When a warehouse has to work with more and more SKUs, it can mean two things. On the one hand, the company has been successful and can afford to add more and more products to its inventory. On the other hand, it also means that all logistics processes become more complex as the acceptable minimum stock level is exceeded.


In such a situation it is important to keep a cool head by means of sophisticated inventory management. This, in turn, requires powerful and modern systems that can help you optimize and scale.


At Warehousing1, we have therefore provided you with an overview of the points you should consider when it comes to SKU proliferation in order to be prepared for all eventualities. SKU proliferation – The following table shows the SKUs that should be considered in order to be prepared for all eventualities.


SKU vs. EAN vs. UPC


To call an SKU a barcode is actually wrong. Stock Keeping Units are combinations of letters and numbers between 8 and 12 digits. These are usually assigned by the ERP (Enterprise Resource Planning) system and reflect product information such as colour, size or storage location. The SKUs are then in turn entered into the WMS (warehouse management system), which bases the planning of the warehousing processes on them. This enables efficient and, above all, time-saving handling of the goods. 


In practice, however, SKU codes are often confused with regular barcodes such as EAN (European Article Number) or UPC (Universal Product Code). No wonder - because the warehouse clerk can scan all of these codes. Unlike EANs or UPCs, a SKU is a warehouse-specific, alphanumeric code. This means that the same product in another warehouse can also be labelled with a different SKU. 


Learning to understand the value of SKUs


A simple rule of thumb - the so-called pareto-principle  or the 80/20 rule - says that only 20% of your SKUs account for 80% of your sales. The 80% that remain on the shelves for a disproportionate amount of time have a direct impact on your company's performance. In addition to that, these “slow movers" among SKUs also demand more storage space, which effectively leads to higher storage costs. Another point is that more SKUs also result in a slower picking process.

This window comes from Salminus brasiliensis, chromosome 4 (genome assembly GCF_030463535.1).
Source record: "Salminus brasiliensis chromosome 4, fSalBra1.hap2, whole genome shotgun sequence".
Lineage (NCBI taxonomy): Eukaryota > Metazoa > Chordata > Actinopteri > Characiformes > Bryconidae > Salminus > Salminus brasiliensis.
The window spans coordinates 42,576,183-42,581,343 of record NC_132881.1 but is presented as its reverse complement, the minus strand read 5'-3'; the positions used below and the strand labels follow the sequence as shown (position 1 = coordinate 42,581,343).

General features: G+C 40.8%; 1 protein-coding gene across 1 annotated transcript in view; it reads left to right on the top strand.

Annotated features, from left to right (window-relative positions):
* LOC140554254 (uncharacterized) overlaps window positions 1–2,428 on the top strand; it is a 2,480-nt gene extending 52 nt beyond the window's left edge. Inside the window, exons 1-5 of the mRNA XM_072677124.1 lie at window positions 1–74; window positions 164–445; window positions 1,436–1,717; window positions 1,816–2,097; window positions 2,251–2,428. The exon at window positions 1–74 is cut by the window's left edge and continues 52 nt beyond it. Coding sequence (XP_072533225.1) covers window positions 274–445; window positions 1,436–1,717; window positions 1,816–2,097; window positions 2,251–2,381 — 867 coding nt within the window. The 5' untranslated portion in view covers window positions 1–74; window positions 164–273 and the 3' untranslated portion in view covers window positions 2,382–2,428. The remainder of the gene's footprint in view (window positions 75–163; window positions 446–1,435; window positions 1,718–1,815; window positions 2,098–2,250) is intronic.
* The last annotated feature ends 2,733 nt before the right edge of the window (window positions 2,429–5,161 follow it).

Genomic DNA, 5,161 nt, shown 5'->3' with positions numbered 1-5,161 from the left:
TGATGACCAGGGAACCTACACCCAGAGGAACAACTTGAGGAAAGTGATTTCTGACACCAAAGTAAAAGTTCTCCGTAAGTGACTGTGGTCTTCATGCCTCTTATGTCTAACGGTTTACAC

Taking a closer look at your own in-store SKUs can first of all lead to a better understanding of your company's product situation. In an effective analysis, consider the following points:

  • fast-moving vs. slow-moving vs. non-moving SKUs
  • What is the financial impact of all these categories on your operating business?
  • What is the relative share of each SKU category?

With all of the information collected, you can then determine which products or SKUs need to be eliminated or which you should push in other areas, such as marketing, due to high demand. With flexible partners you can scale directly and easily and adapt your warehouse processes to the product situation.

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The downsides of a SKU proliferation


Since an increased number of SKUs also entails an increased need for action, an overview of all the potential problems that companies could be facing as a result of proliferation follows at this point. It is important to create an awareness of the points that could slow down your operations in order to be able to respond quickly to your customer’s needs. Simple scalability definitely is a keyword at this point.